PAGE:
It was at the Edmonton Weavers’ Guild where Kim McCollum of Gather Textiles first started weaving. She recalls standing in front of a giant floor loom and being surprised that she hadn’t heard about modern weaving practices before.
“I’m a really crafty person, and I’ve always loved making things and textiles specifically, and I was just shocked that this amazing way of creating cloth using this huge old-fashioned tool was kept under wraps.”
So once she had felt like she had made this remarkable discovery, she became immediately enthralled with it. Once mastering the fundamentals of weaving, she herself began teaching with the Weavers’ Guild, where she was able to share knowledge and grow a sewing circle of friendly weavers.
Before weaving, McCollum was working as an occupational therapist, but she eventually quit her job to pursue her Master of Fine Arts. There, she met her future co-owner, Angela Kelly, a sewing expert. The two founded Gather Textiles and now have their own storefront and studio warehouse on Fort Road that sells looms, tools, patterns, yarns and other materials.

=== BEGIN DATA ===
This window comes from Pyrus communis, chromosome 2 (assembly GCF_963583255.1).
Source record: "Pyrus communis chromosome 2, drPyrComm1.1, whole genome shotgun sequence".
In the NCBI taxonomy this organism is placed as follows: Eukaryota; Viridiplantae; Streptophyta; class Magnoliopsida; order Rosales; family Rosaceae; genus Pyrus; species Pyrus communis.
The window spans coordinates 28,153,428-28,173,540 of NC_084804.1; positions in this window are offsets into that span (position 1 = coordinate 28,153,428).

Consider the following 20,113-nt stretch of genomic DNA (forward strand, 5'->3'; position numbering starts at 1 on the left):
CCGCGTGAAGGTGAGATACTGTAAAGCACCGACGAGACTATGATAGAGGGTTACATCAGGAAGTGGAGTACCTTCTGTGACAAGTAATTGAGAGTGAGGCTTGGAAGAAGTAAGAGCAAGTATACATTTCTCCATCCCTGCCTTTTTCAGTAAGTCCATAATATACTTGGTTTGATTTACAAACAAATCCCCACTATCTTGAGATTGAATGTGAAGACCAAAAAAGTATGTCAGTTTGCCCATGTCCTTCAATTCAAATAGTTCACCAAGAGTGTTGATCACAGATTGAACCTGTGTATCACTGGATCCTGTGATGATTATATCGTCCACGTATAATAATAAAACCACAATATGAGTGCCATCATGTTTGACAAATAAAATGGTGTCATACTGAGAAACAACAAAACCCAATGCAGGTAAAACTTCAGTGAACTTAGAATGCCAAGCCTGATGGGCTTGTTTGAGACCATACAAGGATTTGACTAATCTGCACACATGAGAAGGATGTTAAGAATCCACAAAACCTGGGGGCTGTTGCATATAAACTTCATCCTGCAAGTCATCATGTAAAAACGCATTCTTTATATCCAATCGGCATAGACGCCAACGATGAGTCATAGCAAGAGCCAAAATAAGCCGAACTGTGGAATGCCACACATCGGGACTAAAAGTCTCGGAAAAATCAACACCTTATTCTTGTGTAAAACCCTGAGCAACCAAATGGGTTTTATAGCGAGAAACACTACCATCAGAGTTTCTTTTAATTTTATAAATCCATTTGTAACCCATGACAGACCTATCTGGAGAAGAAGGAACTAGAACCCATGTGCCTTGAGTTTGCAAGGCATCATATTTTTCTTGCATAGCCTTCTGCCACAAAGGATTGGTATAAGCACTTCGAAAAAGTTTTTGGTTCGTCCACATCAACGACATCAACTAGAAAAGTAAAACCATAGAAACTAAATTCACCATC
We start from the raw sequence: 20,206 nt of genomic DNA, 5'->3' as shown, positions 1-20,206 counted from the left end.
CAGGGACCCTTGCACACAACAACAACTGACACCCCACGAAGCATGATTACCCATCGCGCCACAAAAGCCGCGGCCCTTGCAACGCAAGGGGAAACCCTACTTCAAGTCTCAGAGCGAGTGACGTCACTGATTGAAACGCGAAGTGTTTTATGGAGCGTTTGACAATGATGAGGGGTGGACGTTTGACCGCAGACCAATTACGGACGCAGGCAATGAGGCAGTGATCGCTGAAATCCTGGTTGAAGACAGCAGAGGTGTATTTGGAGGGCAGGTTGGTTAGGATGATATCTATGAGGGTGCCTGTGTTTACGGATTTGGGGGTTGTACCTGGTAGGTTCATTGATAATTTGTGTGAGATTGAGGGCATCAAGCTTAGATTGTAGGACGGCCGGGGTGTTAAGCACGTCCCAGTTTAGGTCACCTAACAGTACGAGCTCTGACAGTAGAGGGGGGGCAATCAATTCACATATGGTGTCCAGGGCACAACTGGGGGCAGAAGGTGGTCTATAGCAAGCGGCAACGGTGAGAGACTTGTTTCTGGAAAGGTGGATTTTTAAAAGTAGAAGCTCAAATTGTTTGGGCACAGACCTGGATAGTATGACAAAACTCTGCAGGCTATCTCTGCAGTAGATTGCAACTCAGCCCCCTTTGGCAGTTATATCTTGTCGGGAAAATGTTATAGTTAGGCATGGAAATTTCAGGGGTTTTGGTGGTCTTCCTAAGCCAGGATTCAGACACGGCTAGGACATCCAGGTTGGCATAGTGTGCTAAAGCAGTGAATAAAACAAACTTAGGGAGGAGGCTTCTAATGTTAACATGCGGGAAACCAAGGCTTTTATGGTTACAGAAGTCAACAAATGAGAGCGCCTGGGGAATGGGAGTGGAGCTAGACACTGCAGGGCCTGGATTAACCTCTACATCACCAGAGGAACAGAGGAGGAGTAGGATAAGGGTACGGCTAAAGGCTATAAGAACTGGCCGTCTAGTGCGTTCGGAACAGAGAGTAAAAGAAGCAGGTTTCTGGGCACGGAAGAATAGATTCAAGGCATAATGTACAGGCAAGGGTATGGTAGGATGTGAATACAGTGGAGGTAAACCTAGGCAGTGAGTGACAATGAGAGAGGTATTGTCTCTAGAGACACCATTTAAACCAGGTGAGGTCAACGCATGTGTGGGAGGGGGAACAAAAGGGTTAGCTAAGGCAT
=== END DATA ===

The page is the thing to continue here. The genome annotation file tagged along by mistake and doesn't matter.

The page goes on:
Something important to the ethos of Gather Textiles is a focus on locally sourced productions. McCollum and her partners at Gather knew about a massive influx of wool from the ranching industry that was being wasted, with nobody knowing how to produce the material into usable yarn.
But now Gather Textiles, along with wool expert Kalea Turner-Beckman, were able to take the material that would have gone to waste and turn it into usable yarn in their Parkland Blanket Wool, which is produced and dyed using all local and natural materials.
McCollum emphasizes that weaving is very much a community practice. It’s why they work in guilds. It’s a traditional craft dating back thousands of years and relies heavily on knowledge sharing and collaboration through weavers. For that reason, it was essential to McCollum for Gather Textiles to weave together a community for the craft she loves.